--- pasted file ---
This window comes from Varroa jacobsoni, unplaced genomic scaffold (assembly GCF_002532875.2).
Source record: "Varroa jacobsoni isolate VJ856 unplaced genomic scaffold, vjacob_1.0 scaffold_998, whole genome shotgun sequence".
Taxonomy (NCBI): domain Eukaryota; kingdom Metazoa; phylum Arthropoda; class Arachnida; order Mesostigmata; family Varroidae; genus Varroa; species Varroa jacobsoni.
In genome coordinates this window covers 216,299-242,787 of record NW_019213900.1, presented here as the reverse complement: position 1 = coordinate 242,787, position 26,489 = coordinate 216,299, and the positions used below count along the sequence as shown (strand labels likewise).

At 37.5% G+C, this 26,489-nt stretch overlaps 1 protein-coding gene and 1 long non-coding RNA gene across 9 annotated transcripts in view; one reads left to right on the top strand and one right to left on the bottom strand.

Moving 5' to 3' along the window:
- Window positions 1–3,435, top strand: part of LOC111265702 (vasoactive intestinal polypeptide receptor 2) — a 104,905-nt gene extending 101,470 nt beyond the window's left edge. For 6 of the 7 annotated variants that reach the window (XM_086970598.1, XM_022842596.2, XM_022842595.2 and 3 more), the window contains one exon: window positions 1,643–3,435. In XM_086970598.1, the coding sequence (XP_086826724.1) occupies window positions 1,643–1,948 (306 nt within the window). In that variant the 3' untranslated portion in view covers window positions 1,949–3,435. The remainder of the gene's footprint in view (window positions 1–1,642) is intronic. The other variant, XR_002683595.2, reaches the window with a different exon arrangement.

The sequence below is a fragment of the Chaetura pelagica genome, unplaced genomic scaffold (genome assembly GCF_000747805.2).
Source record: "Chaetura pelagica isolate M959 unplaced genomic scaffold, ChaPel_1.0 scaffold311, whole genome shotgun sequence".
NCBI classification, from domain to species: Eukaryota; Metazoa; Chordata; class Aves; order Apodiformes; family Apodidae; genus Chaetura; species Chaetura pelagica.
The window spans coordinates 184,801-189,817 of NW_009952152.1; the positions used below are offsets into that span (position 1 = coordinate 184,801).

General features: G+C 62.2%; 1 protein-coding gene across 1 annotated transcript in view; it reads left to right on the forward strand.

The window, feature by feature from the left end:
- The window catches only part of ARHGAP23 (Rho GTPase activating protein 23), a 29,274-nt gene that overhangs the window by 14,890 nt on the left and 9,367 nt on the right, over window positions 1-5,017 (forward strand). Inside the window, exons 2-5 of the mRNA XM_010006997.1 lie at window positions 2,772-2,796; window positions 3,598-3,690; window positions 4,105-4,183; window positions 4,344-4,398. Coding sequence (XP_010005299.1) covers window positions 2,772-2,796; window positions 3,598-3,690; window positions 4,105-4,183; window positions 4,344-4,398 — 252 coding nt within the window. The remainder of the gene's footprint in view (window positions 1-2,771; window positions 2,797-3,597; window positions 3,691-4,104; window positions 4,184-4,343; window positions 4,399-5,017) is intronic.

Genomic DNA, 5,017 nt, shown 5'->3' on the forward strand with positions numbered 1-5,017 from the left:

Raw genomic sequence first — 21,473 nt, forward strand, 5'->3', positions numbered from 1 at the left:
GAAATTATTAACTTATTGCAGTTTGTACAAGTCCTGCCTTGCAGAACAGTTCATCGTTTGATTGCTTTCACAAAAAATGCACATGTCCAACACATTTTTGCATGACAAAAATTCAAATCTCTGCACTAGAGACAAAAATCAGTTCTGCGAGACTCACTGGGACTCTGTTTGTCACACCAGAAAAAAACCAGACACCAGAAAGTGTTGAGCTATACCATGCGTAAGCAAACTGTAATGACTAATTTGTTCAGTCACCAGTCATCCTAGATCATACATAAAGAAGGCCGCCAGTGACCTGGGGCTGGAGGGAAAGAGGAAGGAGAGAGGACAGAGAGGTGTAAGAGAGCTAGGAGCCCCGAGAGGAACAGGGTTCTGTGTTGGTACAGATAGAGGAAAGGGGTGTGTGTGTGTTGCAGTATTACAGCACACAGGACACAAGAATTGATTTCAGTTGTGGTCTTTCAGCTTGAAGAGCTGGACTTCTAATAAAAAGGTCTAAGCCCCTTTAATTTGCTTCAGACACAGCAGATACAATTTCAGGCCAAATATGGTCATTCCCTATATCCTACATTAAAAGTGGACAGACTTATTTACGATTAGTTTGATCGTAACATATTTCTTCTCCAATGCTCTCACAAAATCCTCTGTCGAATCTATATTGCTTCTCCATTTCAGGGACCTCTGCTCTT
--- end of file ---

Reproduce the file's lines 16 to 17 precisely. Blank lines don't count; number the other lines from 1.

Raw genomic sequence first — 21,473 nt, forward strand, 5'->3', positions numbered from 1 at the left:
GAAATTATTAACTTATTGCAGTTTGTACAAGTCCTGCCTTGCAGAACAGTTCATCGTTTGATTGCTTTCACAAAAAATGCACATGTCCAACACATTTTTGCATGACAAAAATTCAAATCTCTGCACTAGAGACAAAAATCAGTTCTGCGAGACTCACTGGGACTCTGTTTGTCACACCAGAAAAAAACCAGACACCAGAAAGTGTTGAGCTATACCATGCGTAAGCAAACTGTAATGACTAATTTGTTCAGTCACCAGTCATCCTAGATCATACATAAAGAAGGCCGCCAGTGACCTGGGGCTGGAGGGAAAGAGGAAGGAGAGAGGACAGAGAGGTGTAAGAGAGCTAGGAGCCCCGAGAGGAACAGGGTTCTGTGTTGGTACAGATAGAGGAAAGGGGTGTGTGTGTGTTGCAGTATTACAGCACACAGGACACAAGAATTGATTTCAGTTGTGGTCTTTCAGCTTGAAGAGCTGGACTTCTAATAAAAAGGTCTAAGCCCCTTTAATTTGCTTCAGACACAGCAGATACAATTTCAGGCCAAATATGGTCATTCCCTATATCCTACATTAAAAGTGGACAGACTTATTTACGATTAGTTTGATCGTAACATATTTCTTCTCCAATGCTCTCACAAAATCCTCTGTCGAATCTATATTGCTTCTCCATTTCAGGGACCTCTGCTCTT